The U.S. Meat Animal Research Center routinely tortures, abuses, and neglects the animals housed at its remote Nebraska laboratory, using them for bio-engineering experiments to benefit the meat industry with no regard for their welfare, an investigation published Tuesday by the New York Times has discovered.
The taxpayer-funded plant in Clay Center, Nebraska, which the Times describes as a “complex of laboratories and pastures that sprawls over 55 square miles,” was established by Congress 50 years ago to help producers of beef, pork, and lamb turn a profit as American diets increasingly turn away from dark meat and toward fish, poultry, and produce.
Despite some success in expanding food safety, the center has spent the past several decades subjecting its pigs, sheep, cows, lambs, and other livestock to “illness, pain and premature death,” while actively resisting public demand for better welfare of experimental animals. As such, the Times notes, the laboratory “has become a destination for the kind of high-risk, potentially controversial research that other institutions will not do or are no longer allowed to do.”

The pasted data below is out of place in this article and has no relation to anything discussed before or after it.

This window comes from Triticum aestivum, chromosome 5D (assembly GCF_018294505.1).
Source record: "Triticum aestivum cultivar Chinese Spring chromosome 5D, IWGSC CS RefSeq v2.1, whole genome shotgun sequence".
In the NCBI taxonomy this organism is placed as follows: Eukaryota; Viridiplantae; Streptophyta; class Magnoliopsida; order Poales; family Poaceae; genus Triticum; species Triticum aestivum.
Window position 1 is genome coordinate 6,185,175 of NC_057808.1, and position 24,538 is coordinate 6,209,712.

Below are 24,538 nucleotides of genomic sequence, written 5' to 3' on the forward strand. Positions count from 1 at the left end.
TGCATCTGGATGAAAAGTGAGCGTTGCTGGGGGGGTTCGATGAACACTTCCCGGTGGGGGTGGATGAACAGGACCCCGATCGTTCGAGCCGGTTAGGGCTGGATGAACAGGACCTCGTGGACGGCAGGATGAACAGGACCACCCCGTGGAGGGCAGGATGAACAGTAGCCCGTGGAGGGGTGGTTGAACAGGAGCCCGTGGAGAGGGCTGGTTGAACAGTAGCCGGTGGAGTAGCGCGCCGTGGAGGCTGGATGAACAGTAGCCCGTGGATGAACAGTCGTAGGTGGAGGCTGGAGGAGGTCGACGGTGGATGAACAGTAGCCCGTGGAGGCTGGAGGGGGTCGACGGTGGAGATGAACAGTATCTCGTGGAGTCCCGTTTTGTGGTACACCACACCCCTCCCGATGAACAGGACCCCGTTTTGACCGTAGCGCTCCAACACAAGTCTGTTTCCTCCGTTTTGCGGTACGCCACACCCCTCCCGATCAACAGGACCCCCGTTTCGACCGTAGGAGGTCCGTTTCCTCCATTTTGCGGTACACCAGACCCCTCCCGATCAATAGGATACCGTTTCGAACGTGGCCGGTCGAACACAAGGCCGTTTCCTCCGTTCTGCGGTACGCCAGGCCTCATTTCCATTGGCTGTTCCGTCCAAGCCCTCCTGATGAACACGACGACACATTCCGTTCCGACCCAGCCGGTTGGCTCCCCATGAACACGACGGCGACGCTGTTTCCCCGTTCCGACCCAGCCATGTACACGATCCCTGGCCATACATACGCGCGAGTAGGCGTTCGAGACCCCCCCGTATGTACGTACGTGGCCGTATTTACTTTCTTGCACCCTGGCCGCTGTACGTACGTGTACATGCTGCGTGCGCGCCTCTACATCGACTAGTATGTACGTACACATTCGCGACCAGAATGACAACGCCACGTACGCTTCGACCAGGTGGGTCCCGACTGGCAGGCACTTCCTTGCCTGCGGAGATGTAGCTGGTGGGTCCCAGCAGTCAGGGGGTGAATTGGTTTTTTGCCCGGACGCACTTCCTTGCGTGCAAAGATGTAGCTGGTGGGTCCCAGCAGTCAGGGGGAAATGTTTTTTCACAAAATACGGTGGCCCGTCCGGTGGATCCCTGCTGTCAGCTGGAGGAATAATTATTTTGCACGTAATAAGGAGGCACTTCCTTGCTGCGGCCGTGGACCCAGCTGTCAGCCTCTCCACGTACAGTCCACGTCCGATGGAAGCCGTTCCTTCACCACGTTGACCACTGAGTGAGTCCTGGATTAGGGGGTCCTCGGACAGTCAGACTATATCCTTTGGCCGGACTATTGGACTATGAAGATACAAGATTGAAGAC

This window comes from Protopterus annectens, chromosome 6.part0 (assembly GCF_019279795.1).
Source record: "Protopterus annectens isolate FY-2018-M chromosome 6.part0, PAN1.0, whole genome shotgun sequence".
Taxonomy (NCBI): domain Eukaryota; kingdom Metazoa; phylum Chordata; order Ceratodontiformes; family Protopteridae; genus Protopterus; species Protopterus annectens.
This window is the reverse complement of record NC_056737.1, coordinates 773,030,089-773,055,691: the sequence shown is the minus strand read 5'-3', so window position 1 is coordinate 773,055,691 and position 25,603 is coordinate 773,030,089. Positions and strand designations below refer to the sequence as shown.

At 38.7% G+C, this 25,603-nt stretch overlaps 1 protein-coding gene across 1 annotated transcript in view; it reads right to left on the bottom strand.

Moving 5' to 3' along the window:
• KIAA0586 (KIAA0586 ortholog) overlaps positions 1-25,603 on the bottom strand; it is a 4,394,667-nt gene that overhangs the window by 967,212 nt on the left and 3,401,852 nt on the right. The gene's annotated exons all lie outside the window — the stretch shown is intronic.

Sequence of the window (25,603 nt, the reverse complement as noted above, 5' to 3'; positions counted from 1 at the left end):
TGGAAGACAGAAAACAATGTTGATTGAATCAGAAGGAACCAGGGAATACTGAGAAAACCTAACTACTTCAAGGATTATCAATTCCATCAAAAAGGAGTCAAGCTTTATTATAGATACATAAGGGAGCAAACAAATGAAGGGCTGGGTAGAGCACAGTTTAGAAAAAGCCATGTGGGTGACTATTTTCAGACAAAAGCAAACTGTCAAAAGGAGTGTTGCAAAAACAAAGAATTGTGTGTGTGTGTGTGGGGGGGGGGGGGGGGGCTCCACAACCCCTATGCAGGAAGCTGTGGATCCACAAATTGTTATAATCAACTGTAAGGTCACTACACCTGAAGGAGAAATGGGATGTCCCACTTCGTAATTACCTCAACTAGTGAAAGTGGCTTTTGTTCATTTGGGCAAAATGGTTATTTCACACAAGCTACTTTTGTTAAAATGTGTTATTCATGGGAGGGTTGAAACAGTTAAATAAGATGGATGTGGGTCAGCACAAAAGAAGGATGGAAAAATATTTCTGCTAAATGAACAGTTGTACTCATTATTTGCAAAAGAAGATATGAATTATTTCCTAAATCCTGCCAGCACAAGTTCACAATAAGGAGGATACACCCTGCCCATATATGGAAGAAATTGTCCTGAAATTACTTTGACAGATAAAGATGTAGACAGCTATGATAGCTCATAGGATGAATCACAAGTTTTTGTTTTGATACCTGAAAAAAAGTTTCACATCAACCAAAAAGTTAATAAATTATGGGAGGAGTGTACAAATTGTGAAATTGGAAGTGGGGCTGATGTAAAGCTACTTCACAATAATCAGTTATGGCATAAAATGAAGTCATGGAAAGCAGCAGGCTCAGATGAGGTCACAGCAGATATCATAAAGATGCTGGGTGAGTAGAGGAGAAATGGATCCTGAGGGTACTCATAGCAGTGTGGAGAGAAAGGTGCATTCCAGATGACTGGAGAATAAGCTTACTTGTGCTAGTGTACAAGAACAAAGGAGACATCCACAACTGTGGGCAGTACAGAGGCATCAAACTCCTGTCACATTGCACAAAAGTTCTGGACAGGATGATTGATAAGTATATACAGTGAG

Dr. James Keen, a scientist and veterinarian who worked at the center for 24 years, approached the Times with his concerns over the animals’ welfare after previous attempts to raise the issue resulted in a university supervisor informing him that he was no longer welcome at the center.
“They pay tons of attention to increasing animal production, and just a pebble-sized concern to animal welfare,” Keen told the Times. He described unsanitary housing and brutal treatment of pigs; violent forced mating between bulls and cows; and hormonal experiments conducted on sheep, among other atrocities.
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